Getting buff is building lean muscle tissue and maintaining lower levels of body fat. It can take as little as a few weeks to notice a change or several years depending on your current fitness level, body composition and dedication to reaching your goals. However, you can get buff with consistency following a clean diet, regular strength training and aerobic exercise.
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Becoming buff starts from within. Eating too much or the wrong types of foods can slow your progress in reaching your muscle goals. Nourish your body with fresh, unprocessed foods consumed in small-portioned meals five to seven times daily, spaced two to three hours apart. Consuming frequent smaller meals constantly stimulates your metabolism, which increases fat loss and prevents over-consumption and cravings, says Tosca Reno, author of “The Eat-Clean Diet Stripped.” Meals should consist of lean protein, vegetables, fruits, whole-grains and unsaturated fats. Protein sources might include lean poultry or beef, fish, eggs or low-fat dairy. Whole-grains include oatmeal, brown rice, quinoa or whole-grain breads or pasta. Healthy fat sources include olive or canola oil, nuts, natural nut butters or seeds.
Strength training is essential for building lean muscle tissue. Beginners should start with at least two sessions a week targeting all the major muscle groups. Compound exercises require more than one joint movement and multiple muscle groups to execute the movement such as squats, deadlifts, bench press, clean and press, pullups and pushups. Including compound exercises in your routine generates a greater hormonal response, which stimulates muscle growth, notes Dave DiFabio, CSCS. Perform two to three sets of eight to 12 repetitions of each exercise once or twice a week on non-consecutive days. Take at least one day off from exercise each week to allow for muscle growth and recovery.
Perform at least 30 minutes of moderate-intensity aerobic exercise such as brisk walking five days a week. Aerobic exercise is necessary for burning excess body fat and strengthening the heart and lungs. Increasing the duration or intensity of the aerobic exercise may be necessary if you have a significant amount of body fat to lose. Durations may need to be increased up to 90 minutes daily of moderate-intensity exercise. Another option is increasing the intensity to vigorous such as running or performing sprint intervals. One minute of vigorous-intensity exercise is equivalent to about two minutes of moderate-intensity exercise.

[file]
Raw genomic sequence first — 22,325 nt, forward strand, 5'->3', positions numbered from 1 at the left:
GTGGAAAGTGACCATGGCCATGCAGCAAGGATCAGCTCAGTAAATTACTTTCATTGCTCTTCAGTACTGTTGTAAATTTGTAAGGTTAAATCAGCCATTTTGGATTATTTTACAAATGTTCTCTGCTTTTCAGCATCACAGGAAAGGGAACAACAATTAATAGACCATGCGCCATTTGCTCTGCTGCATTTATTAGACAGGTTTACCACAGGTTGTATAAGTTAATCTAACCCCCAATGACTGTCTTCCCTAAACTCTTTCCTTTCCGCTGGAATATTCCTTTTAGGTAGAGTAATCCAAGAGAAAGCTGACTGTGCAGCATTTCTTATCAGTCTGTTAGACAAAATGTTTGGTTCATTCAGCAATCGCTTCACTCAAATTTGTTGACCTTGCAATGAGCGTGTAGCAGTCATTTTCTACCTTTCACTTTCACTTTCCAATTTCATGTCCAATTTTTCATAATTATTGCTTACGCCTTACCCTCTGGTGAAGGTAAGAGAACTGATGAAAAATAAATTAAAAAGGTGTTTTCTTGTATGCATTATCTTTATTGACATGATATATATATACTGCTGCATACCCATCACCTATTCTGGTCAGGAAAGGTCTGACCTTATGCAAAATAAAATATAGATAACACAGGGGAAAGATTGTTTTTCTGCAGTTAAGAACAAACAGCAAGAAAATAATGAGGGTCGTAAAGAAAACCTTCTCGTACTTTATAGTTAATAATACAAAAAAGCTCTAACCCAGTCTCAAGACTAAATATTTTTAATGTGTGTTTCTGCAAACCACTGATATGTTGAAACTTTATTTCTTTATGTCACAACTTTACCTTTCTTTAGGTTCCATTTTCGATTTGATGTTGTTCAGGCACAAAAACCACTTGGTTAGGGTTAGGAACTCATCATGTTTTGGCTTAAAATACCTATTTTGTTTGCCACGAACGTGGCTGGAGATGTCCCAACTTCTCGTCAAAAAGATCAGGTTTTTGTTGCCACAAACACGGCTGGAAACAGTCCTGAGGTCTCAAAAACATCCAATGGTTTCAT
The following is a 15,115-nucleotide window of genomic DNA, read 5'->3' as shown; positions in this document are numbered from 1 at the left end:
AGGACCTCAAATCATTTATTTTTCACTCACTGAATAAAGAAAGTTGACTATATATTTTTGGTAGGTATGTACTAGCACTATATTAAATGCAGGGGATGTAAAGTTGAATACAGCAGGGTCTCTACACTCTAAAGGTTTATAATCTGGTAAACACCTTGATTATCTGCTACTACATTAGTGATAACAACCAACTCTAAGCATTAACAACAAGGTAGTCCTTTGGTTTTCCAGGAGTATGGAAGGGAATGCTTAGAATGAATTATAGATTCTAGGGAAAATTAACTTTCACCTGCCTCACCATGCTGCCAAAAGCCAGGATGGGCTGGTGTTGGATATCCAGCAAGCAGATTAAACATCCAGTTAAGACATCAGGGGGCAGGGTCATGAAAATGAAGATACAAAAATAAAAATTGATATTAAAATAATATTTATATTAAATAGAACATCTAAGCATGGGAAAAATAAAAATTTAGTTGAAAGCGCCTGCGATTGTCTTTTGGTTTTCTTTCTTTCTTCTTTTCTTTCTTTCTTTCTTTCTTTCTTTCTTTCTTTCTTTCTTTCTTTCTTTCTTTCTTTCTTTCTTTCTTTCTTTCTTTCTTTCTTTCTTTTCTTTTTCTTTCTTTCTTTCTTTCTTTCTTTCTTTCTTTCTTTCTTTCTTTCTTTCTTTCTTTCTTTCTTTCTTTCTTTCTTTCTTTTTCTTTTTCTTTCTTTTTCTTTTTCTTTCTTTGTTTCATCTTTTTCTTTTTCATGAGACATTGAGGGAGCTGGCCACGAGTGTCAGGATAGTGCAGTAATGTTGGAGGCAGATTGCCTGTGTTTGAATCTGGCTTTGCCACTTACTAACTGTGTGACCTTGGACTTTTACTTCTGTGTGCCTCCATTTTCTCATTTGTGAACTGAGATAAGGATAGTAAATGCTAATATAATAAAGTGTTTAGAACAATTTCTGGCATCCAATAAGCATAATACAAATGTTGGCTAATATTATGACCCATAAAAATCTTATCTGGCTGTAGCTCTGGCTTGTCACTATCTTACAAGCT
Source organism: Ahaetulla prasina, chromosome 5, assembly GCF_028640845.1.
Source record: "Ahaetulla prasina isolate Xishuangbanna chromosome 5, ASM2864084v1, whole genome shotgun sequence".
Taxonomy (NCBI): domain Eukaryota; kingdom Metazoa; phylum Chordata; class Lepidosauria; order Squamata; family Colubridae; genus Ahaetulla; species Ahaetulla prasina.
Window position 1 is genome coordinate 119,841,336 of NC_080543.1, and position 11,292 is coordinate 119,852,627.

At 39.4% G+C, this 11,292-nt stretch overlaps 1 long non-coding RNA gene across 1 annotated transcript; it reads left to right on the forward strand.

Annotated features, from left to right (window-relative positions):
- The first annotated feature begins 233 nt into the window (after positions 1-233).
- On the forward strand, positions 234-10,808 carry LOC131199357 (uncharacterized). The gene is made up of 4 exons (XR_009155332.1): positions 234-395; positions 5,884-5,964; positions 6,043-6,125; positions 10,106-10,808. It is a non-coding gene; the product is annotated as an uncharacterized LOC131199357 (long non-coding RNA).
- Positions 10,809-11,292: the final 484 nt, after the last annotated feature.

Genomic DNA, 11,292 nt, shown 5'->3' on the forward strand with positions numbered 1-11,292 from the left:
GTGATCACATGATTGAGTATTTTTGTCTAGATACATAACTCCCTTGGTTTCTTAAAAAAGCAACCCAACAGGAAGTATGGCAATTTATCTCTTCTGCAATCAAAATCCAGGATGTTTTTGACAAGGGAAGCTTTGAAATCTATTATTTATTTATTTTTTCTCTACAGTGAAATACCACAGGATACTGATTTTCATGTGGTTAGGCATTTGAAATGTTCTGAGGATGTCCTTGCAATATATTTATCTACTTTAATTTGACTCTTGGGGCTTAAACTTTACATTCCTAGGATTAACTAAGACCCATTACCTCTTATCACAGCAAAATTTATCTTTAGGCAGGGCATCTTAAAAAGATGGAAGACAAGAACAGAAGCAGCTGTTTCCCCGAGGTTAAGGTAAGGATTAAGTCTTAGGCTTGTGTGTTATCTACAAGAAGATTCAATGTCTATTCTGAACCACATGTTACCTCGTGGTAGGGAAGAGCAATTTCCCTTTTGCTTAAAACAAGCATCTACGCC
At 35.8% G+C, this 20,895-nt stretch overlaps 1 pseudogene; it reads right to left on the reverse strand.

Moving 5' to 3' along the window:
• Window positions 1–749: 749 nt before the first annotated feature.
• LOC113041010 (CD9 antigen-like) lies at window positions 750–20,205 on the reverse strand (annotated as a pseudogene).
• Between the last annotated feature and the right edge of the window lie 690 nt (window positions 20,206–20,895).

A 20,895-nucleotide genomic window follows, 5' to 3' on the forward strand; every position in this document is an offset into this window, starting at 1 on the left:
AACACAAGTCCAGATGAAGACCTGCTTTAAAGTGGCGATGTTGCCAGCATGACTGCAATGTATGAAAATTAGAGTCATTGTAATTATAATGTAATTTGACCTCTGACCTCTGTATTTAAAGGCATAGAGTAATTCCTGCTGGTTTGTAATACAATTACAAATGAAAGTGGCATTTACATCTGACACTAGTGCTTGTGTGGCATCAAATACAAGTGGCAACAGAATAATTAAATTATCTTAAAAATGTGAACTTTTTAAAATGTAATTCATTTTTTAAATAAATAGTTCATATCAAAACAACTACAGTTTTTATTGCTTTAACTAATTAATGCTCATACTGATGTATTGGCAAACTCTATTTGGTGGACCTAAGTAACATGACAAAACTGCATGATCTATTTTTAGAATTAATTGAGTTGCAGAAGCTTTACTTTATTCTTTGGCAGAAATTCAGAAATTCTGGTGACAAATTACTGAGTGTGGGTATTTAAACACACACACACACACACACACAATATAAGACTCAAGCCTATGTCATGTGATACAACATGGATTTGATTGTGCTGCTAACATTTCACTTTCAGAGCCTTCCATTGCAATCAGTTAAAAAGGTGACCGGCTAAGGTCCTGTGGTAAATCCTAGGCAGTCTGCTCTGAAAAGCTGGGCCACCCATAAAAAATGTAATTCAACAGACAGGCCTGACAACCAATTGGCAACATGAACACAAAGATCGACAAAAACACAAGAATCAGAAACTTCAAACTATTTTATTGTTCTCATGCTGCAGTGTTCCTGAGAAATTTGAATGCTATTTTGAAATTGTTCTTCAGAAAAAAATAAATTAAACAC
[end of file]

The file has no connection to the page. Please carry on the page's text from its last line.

Your body will begin to adapt to your new diet and exercise program. When this occurs, make changes to either your diet or exercise program depending on your goals and where the plateau occurred. If the plateau occurred in fat loss, revisit your diet plan and make necessary changes to it before increasing the amount or intensity of your exercise program. If the plateau occurred in muscle building, change your strength training routine. Make changes in any of the following areas to help with plateaus: changes in the exercises or exercise order, number of weekly training sessions, number of sets or repetitions or changing the rest periods between sets. Switching up your exercise routine every four to eight weeks will allow you to continue achieving results in your strength and conditioning, recommends ExRx.
The Time it Takes to Get Buff
After 12 to 16 weeks of following a solid diet and exercise program you should notice significant changes in your physique. Plan to lose 1 to 2 lb. of body fat each week, which could result in up to a 32 lb. fat loss at the end of 16 weeks. Furthermore, after 16 weeks of regular strength training your body will have added additional muscle tissue giving you a more shapely, buff appearance.